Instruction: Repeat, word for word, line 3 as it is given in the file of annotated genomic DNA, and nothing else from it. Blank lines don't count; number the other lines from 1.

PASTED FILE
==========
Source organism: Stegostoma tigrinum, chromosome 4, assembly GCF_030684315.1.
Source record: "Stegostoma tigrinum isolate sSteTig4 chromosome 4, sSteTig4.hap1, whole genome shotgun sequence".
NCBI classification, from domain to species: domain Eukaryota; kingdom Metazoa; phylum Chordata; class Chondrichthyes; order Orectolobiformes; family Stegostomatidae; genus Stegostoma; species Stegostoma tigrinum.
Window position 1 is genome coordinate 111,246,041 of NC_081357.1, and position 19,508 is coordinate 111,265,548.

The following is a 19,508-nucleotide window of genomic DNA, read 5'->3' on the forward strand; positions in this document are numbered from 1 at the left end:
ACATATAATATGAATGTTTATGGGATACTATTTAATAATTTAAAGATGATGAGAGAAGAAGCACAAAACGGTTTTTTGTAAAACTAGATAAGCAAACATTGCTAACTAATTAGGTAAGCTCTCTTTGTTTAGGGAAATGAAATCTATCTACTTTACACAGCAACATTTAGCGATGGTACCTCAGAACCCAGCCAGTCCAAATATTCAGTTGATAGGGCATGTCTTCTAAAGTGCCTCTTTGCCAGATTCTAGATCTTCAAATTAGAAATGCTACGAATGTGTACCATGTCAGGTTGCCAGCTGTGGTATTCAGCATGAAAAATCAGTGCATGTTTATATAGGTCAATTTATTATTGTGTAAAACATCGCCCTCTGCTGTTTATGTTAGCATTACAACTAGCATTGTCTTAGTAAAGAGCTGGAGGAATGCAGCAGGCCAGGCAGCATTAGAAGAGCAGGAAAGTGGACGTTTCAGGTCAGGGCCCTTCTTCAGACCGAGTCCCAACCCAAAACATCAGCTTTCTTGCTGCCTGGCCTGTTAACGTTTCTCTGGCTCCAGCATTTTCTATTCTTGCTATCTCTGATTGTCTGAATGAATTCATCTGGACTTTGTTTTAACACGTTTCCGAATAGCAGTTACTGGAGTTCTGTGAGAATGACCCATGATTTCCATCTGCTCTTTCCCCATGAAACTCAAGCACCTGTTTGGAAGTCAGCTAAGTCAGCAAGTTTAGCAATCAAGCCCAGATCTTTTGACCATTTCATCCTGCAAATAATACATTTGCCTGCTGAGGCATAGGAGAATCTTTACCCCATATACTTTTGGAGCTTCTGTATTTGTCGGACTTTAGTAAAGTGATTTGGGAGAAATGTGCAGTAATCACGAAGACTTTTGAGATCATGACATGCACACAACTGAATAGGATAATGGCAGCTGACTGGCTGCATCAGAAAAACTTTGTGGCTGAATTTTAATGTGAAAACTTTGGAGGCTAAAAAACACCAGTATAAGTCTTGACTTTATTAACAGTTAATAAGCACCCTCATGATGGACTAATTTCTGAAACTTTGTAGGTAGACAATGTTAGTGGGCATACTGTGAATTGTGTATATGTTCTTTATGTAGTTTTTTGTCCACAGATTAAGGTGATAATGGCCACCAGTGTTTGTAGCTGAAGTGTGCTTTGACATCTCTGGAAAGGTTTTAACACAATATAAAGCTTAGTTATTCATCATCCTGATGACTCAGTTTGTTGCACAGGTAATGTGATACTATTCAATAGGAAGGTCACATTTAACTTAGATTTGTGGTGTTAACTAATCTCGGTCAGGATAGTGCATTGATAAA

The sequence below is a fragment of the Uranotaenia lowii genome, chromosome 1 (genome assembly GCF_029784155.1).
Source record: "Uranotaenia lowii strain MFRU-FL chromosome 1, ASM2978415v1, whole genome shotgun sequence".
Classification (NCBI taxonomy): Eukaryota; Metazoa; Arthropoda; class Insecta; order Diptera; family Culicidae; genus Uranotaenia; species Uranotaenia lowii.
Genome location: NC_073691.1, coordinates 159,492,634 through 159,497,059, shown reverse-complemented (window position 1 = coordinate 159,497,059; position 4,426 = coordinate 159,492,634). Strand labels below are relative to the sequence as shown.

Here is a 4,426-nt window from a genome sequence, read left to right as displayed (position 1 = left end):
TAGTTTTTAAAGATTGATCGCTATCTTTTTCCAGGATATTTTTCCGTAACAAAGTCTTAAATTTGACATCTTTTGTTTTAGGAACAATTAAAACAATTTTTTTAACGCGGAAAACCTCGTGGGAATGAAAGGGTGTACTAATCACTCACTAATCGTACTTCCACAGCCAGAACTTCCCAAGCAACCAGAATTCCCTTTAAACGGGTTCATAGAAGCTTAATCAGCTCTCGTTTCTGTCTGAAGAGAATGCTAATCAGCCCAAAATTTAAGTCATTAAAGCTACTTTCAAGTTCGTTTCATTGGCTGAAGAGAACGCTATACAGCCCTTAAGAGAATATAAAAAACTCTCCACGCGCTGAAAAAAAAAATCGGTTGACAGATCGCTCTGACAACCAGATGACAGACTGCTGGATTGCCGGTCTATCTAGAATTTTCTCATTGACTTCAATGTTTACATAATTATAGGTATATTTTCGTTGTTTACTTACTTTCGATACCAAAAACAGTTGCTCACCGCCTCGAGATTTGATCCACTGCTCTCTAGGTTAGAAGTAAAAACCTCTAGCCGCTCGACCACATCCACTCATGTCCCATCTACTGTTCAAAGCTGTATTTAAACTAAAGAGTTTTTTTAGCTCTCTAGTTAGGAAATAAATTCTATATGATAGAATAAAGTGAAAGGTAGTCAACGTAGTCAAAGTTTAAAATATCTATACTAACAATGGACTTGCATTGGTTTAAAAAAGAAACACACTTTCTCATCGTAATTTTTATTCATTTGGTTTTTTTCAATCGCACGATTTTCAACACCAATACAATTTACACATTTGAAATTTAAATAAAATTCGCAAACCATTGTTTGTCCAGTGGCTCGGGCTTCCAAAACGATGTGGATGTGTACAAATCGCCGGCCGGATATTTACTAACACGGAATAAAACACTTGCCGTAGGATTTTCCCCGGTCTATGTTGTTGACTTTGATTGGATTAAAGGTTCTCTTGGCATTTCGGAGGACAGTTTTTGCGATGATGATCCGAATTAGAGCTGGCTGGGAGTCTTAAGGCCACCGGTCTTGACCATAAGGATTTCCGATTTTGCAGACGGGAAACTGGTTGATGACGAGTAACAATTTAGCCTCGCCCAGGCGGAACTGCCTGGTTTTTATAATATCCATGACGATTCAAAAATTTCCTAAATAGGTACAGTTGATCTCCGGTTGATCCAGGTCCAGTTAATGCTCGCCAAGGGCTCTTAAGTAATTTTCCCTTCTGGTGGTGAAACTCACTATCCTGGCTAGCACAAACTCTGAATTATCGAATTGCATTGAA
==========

NCBI classification, from domain to species: domain Eukaryota; kingdom Metazoa; phylum Chordata; class Chondrichthyes; order Orectolobiformes; family Stegostomatidae; genus Stegostoma; species Stegostoma tigrinum.